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Japan’s Economic Miracle 7

Japan’s Economic Miracle 7

The MITI implemented protective trade practices until the automakers were able to produce competitive cars against European and American companies in order to grow the automobile industry.

As a result, Japan’s economic growth recorded 8.8% in 1955 and this was the takeoff of the high growth.

Shimomura’s Extraordinary Prediction

Shimomura’s business forecast based on his theory was an extraordinary prediction that a 10% economic growth would last for over 10 years. 

This theory was not accepted by people and regarded as nothing more than megalomania.

The Economic White Book (1956)

In fact, the economic white book published in 1956 also talked about the pessimism of Japan’s economy. A famous passage in the book goes as follows, “The nation is no longer in an immediate postwar period”.

This means that around this time when Japan was considered to have recovered from the war, Japanese economists stated that Japan couldn’t expect to have as high economic growth as before. No one, excluding Shimomura, figured out that the potential of high growth was lurking in Japan.

Shimomura’s theory totally agreed to the economic growth which later happened in practice. Shimomura who learned Keynesian economics came to the conclusion that a trigger for economic growth was the investment in plants and equipment of private companies.

From right after the end of WW2, Shimomura visited a lot of factories and saw many producers working with very poor equipment and aiming to make as many products as possible. The nation was passionate about production.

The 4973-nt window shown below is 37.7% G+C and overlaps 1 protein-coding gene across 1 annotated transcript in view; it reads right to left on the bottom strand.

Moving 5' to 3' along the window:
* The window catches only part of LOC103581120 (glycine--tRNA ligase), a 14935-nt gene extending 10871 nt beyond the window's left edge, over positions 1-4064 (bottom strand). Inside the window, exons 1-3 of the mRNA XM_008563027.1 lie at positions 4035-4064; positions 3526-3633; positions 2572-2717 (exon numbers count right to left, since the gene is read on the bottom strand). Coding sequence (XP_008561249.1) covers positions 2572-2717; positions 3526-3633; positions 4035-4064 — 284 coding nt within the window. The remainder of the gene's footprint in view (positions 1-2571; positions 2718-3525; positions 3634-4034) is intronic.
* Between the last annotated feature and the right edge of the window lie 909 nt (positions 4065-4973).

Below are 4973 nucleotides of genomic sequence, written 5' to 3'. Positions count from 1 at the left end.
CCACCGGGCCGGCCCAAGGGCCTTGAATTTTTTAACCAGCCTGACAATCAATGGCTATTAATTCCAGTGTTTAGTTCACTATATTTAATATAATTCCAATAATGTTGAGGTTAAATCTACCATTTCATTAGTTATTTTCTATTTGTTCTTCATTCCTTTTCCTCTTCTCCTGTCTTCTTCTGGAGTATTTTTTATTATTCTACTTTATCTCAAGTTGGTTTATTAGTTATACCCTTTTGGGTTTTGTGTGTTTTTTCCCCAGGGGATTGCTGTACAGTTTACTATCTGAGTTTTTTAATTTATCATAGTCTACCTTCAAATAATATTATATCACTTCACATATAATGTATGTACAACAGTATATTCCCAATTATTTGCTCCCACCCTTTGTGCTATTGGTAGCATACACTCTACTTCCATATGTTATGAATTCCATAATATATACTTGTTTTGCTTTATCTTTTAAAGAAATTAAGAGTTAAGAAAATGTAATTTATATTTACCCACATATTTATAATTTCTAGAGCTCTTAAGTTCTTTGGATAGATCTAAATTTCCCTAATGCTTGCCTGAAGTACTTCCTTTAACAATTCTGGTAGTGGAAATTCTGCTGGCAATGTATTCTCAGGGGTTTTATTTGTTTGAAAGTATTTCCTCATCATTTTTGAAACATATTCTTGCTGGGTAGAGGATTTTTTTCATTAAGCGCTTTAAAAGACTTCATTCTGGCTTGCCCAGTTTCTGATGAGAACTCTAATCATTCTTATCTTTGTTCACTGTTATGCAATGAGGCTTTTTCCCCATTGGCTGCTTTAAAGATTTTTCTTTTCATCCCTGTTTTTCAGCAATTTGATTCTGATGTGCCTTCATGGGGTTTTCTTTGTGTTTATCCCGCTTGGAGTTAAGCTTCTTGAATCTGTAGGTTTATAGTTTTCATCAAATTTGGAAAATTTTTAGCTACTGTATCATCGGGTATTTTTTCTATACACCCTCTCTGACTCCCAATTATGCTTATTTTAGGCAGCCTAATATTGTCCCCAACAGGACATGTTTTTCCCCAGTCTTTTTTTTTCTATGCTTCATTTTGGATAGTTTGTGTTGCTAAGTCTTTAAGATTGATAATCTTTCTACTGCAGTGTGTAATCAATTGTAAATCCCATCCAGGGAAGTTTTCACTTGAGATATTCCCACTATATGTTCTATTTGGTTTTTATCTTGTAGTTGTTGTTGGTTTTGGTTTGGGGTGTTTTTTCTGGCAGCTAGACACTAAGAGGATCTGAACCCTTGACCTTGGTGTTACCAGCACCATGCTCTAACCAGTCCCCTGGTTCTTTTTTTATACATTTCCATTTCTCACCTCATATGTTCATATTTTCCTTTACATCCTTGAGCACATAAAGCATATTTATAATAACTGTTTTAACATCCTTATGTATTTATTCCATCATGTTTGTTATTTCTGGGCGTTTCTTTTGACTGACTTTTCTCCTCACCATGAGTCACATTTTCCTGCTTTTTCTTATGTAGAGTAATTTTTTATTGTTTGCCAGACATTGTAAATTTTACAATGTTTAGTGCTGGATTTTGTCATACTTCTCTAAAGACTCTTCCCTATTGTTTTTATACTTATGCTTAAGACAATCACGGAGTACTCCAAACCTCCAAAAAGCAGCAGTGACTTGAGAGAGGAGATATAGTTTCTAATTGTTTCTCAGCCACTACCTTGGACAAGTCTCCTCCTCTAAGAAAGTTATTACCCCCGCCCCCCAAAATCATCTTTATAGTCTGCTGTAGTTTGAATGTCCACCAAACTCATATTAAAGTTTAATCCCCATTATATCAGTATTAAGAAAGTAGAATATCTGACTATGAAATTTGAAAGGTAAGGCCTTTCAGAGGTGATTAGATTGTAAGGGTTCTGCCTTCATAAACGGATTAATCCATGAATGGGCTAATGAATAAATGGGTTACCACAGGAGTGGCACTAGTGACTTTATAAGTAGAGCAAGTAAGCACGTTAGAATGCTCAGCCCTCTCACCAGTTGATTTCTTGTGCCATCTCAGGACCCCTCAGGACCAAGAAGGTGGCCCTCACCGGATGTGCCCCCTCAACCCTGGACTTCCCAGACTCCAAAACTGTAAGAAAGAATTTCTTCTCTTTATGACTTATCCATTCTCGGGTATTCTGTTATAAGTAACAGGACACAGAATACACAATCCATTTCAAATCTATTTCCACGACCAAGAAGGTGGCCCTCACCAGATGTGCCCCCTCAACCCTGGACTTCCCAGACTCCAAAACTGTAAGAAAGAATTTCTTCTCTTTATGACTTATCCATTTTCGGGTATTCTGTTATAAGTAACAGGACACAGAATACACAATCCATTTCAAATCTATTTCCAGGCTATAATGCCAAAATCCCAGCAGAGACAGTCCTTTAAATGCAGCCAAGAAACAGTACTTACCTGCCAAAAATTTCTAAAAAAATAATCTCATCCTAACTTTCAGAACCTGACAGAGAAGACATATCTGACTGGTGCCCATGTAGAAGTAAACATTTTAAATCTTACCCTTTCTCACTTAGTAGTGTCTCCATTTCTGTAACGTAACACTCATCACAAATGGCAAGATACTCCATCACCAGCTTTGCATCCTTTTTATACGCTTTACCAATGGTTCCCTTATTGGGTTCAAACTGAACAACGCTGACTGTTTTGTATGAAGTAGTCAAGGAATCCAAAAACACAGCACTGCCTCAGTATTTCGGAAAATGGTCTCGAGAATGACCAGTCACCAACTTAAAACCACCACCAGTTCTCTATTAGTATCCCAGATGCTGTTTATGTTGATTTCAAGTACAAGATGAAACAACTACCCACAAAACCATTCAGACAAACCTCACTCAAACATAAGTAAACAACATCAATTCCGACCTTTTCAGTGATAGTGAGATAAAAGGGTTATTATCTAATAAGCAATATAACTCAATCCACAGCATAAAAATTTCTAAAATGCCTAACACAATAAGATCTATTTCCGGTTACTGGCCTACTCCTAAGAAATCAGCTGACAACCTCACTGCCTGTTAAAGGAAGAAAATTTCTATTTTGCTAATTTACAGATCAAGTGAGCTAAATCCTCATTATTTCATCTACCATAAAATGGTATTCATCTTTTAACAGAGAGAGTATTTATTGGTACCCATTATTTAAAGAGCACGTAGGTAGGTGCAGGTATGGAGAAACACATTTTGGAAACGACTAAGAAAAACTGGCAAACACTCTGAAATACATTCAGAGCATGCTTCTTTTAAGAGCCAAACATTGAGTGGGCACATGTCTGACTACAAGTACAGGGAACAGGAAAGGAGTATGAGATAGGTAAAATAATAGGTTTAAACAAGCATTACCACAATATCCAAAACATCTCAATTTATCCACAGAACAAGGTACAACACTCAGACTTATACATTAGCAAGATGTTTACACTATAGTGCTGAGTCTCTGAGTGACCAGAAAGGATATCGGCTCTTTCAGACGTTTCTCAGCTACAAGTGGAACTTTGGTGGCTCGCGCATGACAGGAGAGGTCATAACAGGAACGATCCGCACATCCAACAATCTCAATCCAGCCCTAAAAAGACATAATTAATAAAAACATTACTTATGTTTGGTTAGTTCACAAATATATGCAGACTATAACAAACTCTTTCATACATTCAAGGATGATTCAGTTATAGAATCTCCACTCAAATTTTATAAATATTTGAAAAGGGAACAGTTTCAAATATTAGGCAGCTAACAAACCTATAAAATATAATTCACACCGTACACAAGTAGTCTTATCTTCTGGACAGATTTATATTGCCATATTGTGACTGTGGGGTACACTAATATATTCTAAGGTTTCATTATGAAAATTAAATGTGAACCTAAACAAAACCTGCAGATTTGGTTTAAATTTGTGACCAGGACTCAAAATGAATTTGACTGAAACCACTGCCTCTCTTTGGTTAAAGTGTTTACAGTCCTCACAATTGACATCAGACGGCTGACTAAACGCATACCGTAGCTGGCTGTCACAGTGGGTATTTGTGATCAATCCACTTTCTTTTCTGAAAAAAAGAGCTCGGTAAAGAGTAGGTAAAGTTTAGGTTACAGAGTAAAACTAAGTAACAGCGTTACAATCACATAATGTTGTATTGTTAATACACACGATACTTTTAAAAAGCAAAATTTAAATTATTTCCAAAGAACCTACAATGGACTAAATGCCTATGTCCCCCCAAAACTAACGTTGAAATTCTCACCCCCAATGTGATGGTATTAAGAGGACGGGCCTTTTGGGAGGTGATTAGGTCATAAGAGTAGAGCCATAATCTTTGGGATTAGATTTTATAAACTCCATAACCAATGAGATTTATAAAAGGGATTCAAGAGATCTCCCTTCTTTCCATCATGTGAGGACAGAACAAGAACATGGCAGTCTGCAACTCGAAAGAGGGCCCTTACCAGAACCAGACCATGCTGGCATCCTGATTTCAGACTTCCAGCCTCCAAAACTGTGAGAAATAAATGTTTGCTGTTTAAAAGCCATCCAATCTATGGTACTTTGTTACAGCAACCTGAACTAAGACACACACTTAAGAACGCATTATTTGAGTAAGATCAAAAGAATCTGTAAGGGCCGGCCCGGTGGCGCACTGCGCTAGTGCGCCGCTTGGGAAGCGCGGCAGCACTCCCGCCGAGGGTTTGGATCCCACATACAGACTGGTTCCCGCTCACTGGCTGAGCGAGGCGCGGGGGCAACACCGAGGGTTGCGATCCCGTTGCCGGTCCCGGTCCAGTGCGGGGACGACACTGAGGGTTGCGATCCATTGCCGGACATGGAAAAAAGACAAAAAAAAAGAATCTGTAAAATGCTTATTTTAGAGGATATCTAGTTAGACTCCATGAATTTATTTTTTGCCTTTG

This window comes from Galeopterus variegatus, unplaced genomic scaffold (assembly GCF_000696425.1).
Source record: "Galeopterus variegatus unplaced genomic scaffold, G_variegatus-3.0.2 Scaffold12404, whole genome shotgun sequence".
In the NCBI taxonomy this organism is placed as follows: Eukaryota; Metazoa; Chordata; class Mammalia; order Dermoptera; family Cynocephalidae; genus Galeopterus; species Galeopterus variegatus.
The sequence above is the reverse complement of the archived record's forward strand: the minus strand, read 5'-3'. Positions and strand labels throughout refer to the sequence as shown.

Shimomura thought that if a policy which promoted companies to carry out the investment in plants and equipment was worked out, dramatic economic growth would start spontaneously.

Positive Cycle

  1. If steelmakers start to be able to offer quality products at competitive prices by investment in plants and equipment, the price of cars and household appliances, which need steel, will be decreased.
  2. If the price of cars goes down, the number of consumers will go up and carmakers will also implement capital investment for a production increase.

  3. Then, the demand for steel will increase and the steel manufacturers will carry out new capital investment.

If this positive cycle happens in all industries, Japan’s economy will rapidly improve. This was the core of Shimomura’s theory.

Photo: Osamu Shimomura/ Wikimedia Commons

“The capital investment in the industrial world will push through the economy with the power of innovation. I surveyed our future while thinking of this result.”

Osamu Shimomura

Shimomura’s First Meeting with Hayato Ikeda (1958)

Shimomura had a fateful meeting with a politician in the summer of 1958. He was invited to a study meeting as the main guest.

The politician was a member of the House of Representatives, Hayato Ikeda.
Ikeda was a promising politician since he had held some important positions, including the Minister of Finance and of the MITI.

However, Ikeda started to be regarded as an inappropriate person for Japan’s Prime Minister due to his lots of *controversial remarks.

Sankei Newspaper

“I think it is strange if people say, we will die because tax is high.
Bankruptcies of small and medium sized companies and suicide cannot be helped.”

Hayato Ikeda


In order for him to become prime minister, he was looking for an economic policy which would be able to help him appeal to voters.

He found Shimomura’s High-Growth Theory and decided to adopt it for his election policy.

In reality, he was not able to understand Shimomura’s theory which included very difficult numerical formulas.

However, he strongly agreed with Shimomura on his theory where he claimed that strong growth power was lurking in Japan.

All Ikeda had to do was paraphrase Shimomura’s difficult theory to accessible language that everyone would understand. Ikeda claimed that he would be able to double income wages in ten years.

To be continued …


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